Jennifer Lynn Walker: Protect yourself and declare everything

When it comes time to sell a property, you’ll have to fill out the ‘Declarations of the Seller of the Immovable’ (DS). It’s a mandatory form residential sellers must complete along with a brokerage contract in order to have their house listed on It’s six pages long with questions about your knowledge of the house and property’s history.

A lot of people balk at the amount of time this form requires and worry they might shoot themselves in the foot if they declare everything they know. There is nothing further from the truth.

Transparency protects both parties

When a buyer gives you a promise to purchase, they acknowledge, in writing, that they understand everything stated on the declaration. As well, most building inspectors will request a copy for their files. Having this information up front will help during the inspection. After the inspection, the buyer will have no grounds to renegotiate on anything you’ve already declared.

If they ever try to come back at you for problems they experienced after they bought and moved in, you’ll be protected as long the problem was stated in the declaration.

Include everything you know

The most common issue that people declare is water infiltration. Whether it’s an old problem or a new one, large or small, it’s best to make the buyer aware of what happened and what you’ve done to deal with it.

Insects and mice are the culprits behind another very common declaration. If you get those spring ants that come for one week, it’s best to be up front.

Another important issue you might not think of is the history of the building. Has it ever been the site of a suicide or murder? Was it ever used to house a marijuana grow-op? These are serious issues and must be disclosed for the co-contractor’s consent to be free and informed.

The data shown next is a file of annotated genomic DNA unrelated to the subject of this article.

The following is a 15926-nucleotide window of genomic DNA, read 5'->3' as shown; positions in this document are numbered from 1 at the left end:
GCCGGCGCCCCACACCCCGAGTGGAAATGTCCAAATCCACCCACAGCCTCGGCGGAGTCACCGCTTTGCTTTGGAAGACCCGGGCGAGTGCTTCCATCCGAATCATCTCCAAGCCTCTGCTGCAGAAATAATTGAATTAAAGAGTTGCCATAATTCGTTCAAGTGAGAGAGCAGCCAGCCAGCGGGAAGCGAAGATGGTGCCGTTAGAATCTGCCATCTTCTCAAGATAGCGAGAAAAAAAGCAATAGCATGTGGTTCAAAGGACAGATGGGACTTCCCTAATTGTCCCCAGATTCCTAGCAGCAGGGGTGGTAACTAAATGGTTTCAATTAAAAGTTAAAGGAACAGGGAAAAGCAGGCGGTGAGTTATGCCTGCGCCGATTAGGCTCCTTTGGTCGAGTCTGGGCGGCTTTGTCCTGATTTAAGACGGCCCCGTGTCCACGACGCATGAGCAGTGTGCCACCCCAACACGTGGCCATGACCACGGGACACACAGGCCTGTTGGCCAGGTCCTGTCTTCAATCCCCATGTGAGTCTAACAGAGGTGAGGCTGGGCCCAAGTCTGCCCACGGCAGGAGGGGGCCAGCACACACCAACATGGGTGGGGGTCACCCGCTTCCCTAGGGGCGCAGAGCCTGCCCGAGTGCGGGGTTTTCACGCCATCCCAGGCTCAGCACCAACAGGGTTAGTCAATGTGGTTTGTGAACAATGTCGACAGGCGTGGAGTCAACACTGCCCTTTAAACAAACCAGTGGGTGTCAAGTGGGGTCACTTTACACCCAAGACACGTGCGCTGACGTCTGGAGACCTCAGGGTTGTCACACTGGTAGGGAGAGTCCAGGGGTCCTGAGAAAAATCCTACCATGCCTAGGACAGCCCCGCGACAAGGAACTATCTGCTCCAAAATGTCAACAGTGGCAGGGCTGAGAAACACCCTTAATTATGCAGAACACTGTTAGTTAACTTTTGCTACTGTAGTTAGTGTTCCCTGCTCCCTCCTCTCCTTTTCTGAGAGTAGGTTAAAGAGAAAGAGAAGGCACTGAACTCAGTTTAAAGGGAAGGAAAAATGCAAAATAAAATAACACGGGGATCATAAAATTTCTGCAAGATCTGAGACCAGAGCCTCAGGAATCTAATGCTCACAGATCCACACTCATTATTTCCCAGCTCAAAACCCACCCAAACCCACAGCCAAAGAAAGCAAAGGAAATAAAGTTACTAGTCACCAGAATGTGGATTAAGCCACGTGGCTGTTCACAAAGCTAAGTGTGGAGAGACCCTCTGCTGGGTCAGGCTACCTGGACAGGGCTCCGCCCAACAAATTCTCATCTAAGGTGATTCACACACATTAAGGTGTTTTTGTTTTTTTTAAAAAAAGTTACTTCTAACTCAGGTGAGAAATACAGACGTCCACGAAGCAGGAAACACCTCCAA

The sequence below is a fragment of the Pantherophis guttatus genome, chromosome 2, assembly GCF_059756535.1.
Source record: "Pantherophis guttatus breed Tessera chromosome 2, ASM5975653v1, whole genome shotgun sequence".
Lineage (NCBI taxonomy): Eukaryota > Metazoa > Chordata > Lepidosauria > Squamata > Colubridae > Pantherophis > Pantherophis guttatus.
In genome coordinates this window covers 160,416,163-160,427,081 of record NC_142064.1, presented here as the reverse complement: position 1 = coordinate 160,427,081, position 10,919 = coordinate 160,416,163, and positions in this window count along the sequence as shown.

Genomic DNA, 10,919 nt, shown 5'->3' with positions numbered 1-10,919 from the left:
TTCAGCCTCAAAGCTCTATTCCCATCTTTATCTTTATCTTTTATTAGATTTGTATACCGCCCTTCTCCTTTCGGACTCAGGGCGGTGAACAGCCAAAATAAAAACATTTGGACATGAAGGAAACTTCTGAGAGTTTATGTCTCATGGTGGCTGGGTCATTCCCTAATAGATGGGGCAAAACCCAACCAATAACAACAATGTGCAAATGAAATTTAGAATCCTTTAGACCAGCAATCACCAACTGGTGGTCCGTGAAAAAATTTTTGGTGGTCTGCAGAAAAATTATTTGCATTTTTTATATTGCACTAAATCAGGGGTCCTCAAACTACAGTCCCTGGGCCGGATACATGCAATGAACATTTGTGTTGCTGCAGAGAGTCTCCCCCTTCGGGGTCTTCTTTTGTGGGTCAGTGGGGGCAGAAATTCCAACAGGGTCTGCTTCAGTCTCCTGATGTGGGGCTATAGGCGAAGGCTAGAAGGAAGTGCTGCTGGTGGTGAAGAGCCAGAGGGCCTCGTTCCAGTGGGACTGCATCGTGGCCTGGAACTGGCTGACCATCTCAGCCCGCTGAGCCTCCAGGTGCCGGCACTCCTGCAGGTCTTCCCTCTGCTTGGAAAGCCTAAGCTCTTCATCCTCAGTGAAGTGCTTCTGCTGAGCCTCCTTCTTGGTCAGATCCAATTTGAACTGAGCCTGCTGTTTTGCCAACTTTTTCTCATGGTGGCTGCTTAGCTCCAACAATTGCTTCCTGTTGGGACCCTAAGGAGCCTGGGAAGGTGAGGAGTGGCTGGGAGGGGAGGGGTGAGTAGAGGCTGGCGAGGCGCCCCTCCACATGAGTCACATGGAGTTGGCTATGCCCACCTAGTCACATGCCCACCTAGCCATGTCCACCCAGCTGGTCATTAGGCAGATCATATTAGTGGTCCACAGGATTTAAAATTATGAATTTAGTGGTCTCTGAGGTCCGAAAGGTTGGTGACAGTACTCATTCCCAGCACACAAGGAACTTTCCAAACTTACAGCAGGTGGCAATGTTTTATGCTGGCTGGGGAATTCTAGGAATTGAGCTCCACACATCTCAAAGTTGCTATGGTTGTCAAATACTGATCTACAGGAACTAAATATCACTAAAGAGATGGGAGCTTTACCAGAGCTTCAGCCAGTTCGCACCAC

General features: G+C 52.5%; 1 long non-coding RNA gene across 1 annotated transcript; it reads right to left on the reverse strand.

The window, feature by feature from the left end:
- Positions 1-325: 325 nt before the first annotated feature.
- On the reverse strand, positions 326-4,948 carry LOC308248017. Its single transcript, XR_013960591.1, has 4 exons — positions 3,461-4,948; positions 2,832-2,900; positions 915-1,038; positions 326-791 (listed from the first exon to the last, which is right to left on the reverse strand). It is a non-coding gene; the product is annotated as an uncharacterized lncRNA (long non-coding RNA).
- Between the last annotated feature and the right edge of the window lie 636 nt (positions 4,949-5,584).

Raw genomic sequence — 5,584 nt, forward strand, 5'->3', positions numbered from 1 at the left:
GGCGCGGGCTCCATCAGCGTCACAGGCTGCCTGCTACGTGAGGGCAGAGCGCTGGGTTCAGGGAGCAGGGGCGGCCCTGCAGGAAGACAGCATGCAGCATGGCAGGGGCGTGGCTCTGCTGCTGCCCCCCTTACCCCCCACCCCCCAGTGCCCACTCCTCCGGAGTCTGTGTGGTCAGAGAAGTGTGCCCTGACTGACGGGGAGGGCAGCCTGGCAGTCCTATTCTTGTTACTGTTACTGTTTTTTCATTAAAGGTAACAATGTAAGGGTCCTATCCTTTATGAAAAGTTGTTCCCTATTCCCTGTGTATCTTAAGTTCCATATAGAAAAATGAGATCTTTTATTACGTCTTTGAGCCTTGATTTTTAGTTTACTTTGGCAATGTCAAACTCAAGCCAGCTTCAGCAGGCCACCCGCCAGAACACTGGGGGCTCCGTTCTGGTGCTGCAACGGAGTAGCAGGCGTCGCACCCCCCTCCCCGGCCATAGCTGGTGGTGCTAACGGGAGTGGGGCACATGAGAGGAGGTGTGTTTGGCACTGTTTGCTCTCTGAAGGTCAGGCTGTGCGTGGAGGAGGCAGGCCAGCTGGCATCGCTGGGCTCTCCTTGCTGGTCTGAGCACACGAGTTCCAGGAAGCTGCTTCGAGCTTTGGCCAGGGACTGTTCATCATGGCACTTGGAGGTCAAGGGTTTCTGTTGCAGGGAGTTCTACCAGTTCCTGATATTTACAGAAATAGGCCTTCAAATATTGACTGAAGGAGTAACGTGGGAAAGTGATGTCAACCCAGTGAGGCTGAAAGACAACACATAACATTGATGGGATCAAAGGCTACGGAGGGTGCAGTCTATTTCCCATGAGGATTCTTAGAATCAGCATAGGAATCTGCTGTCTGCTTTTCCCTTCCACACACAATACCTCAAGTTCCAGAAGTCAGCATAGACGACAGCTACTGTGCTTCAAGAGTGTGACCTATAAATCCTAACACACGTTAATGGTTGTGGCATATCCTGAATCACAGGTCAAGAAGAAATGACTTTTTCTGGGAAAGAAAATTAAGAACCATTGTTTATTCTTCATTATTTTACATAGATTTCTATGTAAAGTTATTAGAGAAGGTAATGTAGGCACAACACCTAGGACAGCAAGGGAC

Even if an issue has been resolved, declare it

Did you have to renovate a bathroom due to water damage around the shower? Even though it has been fixed, declare it.

Were you ever in court with a neighbour fighting over a fence? Even though it has been resolved, declare it.

Did you hear rumours that the city might close off one of the access points to your street? Even though it isn’t confirmed, declare it.

Wrack your brain and mention any information that has even a slim chance of impacting the buyer in the future. Anything you keep to yourself can be characterized as a hidden defect in court.

The more thorough you are in your declaration, the more you protect yourself from the chance a zombie problem will rise from the past and threaten your financial security.

Real estate brokers need the declaration to proceed

It’s a real estate broker’s duty to provide everyone with accurate information. If a seller refuses to fill out the declaration or isn’t truthful, the broker cannot enter into a brokerage contract. Brokers who violate this rule may be the subject of a disciplinary complaint or lose their entitlement to remuneration.

When you are selling a house or property, it doesn’t matter how small or insignificant you feel a problem might have been. It’s your job is to disclose everything you know whether it was fixed or not.

Jennifer Lynn Walker specializes in buying and selling residential and multiplex properties since 2003. She has built a strong team of industry experts, which gives her clients a seamless service. Founder of Montreal Real Estate Investor’s Group with 1,250+ members and Jolly Green Homes, devoted to helping you build an eco-friendly life. For more about Jenn and real estate resources, visit her online at:

—Jennifer Lynn Walker


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